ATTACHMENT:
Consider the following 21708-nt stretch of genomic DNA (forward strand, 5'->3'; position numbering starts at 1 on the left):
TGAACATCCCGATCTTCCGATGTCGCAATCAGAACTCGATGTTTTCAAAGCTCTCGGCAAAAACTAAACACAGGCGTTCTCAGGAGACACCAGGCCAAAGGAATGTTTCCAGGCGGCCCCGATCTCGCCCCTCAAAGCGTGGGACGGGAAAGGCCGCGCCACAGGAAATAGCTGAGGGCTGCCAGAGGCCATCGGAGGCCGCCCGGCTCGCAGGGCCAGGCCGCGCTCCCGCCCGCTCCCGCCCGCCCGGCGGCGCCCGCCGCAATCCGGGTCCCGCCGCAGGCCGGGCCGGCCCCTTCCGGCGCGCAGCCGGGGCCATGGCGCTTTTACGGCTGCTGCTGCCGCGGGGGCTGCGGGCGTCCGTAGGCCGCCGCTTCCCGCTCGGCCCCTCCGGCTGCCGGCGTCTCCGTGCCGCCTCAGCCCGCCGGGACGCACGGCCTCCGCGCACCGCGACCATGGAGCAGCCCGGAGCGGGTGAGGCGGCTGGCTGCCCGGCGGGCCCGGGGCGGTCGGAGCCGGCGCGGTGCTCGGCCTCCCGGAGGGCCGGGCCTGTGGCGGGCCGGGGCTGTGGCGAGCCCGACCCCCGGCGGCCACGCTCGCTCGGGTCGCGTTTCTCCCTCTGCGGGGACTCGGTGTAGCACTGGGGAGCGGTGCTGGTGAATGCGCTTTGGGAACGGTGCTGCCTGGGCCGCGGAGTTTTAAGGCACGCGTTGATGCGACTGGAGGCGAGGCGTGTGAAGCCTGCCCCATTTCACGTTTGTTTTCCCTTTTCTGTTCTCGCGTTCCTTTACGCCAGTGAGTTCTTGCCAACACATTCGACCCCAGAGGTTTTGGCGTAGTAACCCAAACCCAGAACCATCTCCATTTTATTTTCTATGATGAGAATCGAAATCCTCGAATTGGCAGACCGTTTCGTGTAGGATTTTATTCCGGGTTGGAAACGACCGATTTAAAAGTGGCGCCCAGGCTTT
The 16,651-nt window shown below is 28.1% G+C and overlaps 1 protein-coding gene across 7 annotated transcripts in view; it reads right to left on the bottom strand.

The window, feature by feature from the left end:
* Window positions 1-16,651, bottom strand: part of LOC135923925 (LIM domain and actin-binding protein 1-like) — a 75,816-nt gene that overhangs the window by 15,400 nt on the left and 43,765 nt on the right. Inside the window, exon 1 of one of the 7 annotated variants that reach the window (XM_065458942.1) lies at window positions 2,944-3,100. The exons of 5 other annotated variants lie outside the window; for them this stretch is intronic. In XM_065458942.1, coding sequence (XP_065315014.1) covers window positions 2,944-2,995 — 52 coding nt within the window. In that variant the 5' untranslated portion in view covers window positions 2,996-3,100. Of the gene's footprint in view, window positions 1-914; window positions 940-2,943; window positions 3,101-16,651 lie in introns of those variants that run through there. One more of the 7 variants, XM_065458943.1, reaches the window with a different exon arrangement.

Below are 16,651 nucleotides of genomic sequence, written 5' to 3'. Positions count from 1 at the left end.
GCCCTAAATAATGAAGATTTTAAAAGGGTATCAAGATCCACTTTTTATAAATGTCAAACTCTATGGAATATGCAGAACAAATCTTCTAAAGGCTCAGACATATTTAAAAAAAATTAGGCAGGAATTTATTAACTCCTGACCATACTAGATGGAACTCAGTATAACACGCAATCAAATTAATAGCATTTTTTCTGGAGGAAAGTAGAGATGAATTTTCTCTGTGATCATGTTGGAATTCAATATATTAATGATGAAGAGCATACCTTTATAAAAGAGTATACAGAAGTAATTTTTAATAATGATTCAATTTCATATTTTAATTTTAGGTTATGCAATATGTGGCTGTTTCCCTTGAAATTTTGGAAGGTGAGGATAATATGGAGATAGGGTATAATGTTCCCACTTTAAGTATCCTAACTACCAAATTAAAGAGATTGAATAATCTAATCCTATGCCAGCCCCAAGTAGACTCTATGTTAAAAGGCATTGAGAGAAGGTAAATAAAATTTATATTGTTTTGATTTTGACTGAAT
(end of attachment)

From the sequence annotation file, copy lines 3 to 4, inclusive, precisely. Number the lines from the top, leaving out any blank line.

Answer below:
The 16,651-nt window shown below is 28.1% G+C and overlaps 1 protein-coding gene across 7 annotated transcripts in view; it reads right to left on the bottom strand.

The window, feature by feature from the left end: